Human error is one of the most common and least avoidable network security threat in any organization. Though some human related security risks arise from malicious intent, most do not. Honest mistakes don't come with intent but the damage is the same and can be incredibly costly. You need a robust and clearly communicated plan that is continually managed to limit your risk.
Taking Action to Secure Your Business Systems
It's essential to develop and adhere to best practices to reduce the human factor in security risks as it relates to employee education, the "IT guy's" ongoing due diligence, and management's mandate for security policies and practices. Policies are only as good as their enforcement. At least one study found that almost half of employees say their company has a security policy, but the staff do not follow it.
Education: Human error is caused by lack of security policies, protocols and quite frankly, users just not knowing the risks. Train employees on your security requirements and expectations, why they're important and any penalties associated with not complying. Ongoing security education through weekly reminders is a great way to have employees keep security top of mind.
Learning to identify and avoid clicking on phishing emails is critical. Viruses like ransomware prey on uneducated users to the tune of millions of dollars in ransom and lost productivity.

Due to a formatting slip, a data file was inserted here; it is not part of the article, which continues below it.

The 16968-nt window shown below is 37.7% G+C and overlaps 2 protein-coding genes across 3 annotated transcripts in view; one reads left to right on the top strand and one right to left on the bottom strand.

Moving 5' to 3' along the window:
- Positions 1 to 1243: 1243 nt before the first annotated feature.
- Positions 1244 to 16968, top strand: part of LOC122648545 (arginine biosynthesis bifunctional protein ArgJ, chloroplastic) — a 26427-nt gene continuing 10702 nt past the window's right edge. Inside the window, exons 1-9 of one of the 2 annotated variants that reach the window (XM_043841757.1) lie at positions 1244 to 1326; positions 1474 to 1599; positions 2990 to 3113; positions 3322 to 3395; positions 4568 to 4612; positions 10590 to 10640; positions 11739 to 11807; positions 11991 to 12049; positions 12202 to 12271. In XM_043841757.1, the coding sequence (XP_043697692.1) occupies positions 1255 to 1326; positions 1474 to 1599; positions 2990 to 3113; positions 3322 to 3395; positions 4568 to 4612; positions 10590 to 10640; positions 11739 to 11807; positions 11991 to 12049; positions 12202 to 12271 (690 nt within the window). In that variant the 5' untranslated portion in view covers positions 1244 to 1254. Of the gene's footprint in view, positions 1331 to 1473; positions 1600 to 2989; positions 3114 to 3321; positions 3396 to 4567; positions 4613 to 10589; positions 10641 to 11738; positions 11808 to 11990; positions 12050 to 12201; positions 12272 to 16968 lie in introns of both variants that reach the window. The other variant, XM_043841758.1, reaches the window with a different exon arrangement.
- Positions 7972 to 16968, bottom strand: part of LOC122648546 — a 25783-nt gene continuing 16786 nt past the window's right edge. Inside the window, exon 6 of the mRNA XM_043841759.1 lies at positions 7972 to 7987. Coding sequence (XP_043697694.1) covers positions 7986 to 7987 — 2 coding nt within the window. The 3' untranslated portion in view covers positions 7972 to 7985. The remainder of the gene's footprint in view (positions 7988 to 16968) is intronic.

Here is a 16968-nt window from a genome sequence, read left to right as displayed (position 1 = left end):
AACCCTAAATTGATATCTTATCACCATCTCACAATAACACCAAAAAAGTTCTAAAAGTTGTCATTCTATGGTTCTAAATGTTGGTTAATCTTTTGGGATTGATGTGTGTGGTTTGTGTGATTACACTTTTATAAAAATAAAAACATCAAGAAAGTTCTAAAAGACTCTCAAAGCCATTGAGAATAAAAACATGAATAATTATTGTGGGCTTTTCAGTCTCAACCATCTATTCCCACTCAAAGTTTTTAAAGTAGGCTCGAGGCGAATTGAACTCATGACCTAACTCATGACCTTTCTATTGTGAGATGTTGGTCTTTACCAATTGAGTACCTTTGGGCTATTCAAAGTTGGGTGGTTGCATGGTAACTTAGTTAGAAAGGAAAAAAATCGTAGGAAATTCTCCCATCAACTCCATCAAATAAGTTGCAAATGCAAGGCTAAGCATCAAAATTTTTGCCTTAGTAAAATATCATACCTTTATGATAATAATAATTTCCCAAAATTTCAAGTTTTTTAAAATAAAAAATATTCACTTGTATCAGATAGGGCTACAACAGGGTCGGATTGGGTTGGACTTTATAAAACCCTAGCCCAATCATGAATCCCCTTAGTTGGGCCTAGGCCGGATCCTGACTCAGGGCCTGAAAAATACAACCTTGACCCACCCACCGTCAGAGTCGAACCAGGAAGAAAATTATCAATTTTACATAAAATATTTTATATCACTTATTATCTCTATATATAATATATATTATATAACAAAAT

On-going due diligence: Your IT guy's job is now network security and infrastructure
Security Risk Assessment: An on-going process of discovering, correcting and preventing security problems. This is an integral part of a risk management and determining security gaps within an organization. A properly conducted assessment will map out technology workings, workflows, interactions, systems and evaluate each element of connectivity, access and the technology needed to secure all of the interacting pieces.
Vulnerability Scans: You should run vulnerability scans on your systems on a regular basis -- at a minimum, annually. You should also run a scan after any network update or upgrade. Even the best planning is fluid in some areas and adjustments need to be made for security. Testing your systems allow you to "know what you don't know."
Management: Mandated security policy and practices
Employee Background Checks: Knowing who is on your staff is crucial to protecting your systems. Run comprehensive criminal and background checks as a condition of hiring.
Business continuity and disaster planning: Even the best education and technology solutions are not 100% impenetrable. Dedicating time and funds to business continuity and disaster planning may be the difference that allows your business to recover in the face of a human or cyber disaster.
Backing up all data, programs and servers to a backup device onsite as well as on the cloud allows you to immediately mobilize within your office when a disaster strikes within hours vs. days.
Employees, IT and management in-sync
Cyber security is more than a matter of upgrading technology. Organizations must set the tone while looking at the complete security picture related to people, processes, and technology to manage the human factor of cyber security (malicious or other). Create awareness of potential errors caused by carelessness or lack of process, with employee education, detailed procedures, and the proper technology. This way, employees can play a part in safeguarding your business by identifying new possible risk and suspicious activity.